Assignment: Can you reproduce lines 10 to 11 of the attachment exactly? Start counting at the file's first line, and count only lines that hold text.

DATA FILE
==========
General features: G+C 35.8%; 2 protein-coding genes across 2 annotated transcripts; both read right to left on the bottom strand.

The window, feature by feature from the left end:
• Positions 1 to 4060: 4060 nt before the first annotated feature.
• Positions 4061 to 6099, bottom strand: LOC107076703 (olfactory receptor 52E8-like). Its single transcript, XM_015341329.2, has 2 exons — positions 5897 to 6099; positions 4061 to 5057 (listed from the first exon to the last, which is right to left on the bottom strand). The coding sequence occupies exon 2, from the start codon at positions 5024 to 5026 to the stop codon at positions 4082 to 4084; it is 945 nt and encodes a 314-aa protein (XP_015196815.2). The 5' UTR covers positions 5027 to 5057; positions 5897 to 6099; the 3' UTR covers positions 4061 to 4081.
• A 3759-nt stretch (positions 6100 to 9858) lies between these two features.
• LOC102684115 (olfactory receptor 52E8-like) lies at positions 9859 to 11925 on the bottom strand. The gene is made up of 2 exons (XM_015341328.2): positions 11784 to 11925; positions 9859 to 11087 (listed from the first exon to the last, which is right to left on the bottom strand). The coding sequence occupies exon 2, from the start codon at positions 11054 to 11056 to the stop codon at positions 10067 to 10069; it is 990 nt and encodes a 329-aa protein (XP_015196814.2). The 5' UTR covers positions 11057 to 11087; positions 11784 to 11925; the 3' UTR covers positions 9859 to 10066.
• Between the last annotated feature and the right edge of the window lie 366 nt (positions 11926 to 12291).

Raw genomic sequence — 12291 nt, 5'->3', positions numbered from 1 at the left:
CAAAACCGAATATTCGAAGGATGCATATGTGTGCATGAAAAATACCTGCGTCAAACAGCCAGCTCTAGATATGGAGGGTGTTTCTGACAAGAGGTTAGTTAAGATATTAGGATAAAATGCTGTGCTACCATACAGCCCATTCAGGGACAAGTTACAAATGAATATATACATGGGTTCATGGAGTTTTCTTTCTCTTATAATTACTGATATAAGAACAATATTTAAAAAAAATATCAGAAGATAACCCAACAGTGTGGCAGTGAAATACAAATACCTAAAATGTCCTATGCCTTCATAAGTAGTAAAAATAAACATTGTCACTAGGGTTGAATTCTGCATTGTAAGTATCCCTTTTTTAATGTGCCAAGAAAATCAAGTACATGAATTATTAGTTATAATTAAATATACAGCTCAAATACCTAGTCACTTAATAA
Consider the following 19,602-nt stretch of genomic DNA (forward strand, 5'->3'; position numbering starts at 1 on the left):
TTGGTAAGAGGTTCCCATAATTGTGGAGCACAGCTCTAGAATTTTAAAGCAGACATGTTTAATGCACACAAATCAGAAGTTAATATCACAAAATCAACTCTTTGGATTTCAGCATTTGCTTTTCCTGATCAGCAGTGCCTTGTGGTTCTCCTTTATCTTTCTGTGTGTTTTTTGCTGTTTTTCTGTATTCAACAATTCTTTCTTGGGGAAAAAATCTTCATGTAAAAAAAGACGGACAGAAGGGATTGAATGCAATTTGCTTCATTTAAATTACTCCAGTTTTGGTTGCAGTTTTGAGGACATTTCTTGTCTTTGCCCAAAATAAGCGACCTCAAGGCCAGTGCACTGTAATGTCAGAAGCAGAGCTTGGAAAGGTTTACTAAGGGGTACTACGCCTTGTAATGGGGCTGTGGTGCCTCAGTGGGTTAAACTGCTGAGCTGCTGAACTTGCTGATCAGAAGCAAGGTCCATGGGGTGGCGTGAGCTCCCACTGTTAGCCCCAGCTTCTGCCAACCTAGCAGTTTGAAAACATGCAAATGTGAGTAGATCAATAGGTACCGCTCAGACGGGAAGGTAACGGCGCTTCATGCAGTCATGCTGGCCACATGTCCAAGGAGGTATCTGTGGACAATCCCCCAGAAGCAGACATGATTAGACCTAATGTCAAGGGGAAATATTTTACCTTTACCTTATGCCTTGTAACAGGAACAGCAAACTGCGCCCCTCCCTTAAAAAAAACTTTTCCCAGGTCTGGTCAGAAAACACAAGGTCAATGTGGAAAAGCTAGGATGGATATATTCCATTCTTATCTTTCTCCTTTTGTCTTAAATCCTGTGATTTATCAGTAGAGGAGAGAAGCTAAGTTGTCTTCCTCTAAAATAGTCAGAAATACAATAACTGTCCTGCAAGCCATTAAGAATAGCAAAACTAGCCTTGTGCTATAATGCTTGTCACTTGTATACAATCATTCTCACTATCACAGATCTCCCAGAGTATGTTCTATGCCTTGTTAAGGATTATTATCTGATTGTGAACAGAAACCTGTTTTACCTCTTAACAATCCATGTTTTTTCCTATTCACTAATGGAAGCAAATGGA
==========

Consider the following 19,602-nt stretch of genomic DNA (forward strand, 5'->3'; position numbering starts at 1 on the left):
TTGGTAAGAGGTTCCCATAATTGTGGAGCACAGCTCTAGAATTTTAAAGCAGACATGTTTAATGCACACAAATCAGAAGTTAATATCACAAAATCAACTCTTTGGATTTCAGCATTTGCTTTTCCTGATCAGCAGTGCCTTGTGGTTCTCCTTTATCTTTCTGTGTGTTTTTTGCTGTTTTTCTGTATTCAACAATTCTTTCTTGGGGAAAAAATCTTCATGTAAAAAAAGACGGACAGAAGGGATTGAATGCAATTTGCTTCATTTAAATTACTCCAGTTTTGGTTGCAGTTTTGAGGACATTTCTTGTCTTTGCCCAAAATAAGCGACCTCAAGGCCAGTGCACTGTAATGTCAGAAGCAGAGCTTGGAAAGGTTTACTAAGGGGTACTACGCCTTGTAATGGGGCTGTGGTGCCTCAGTGGGTTAAACTGCTGAGCTGCTGAACTTGCTGATCAGAAGCAAGGTCCATGGGGTGGCGTGAGCTCCCACTGTTAGCCCCAGCTTCTGCCAACCTAGCAGTTTGAAAACATGCAAATGTGAGTAGATCAATAGGTACCGCTCAGACGGGAAGGTAACGGCGCTTCATGCAGTCATGCTGGCCACATGTCCAAGGAGGTATCTGTGGACAATCCCCCAGAAGCAGACATGATTAGACCTAATGTCAAGGGGAAATATTTTACCTTTACCTTATGCCTTGTAACAGGAACAGCAAACTGCGCCCCTCCCTTAAAAAAAACTTTTCCCAGGTCTGGTCAGAAAACACAAGGTCAATGTGGAAAAGCTAGGATGGATATATTCCATTCTTATCTTTCTCCTTTTGTCTTAAATCCTGTGATTTATCAGTAGAGGAGAGAAGCTAAGTTGTCTTCCTCTAAAATAGTCAGAAATACAATAACTGTCCTGCAAGCCATTAAGAATAGCAAAACTAGCCTTGTGCTATAATGCTTGTCACTTGTATACAATCATTCTCACTATCACAGATCTCCCAGAGTATGTTCTATGCCTTGTTAAGGATTATTATCTGATTGTGAACAGAAACCTGTTTTACCTCTTAACAATCCATGTTTTTTCCTATTCACTAATGGAAGCAAATGGA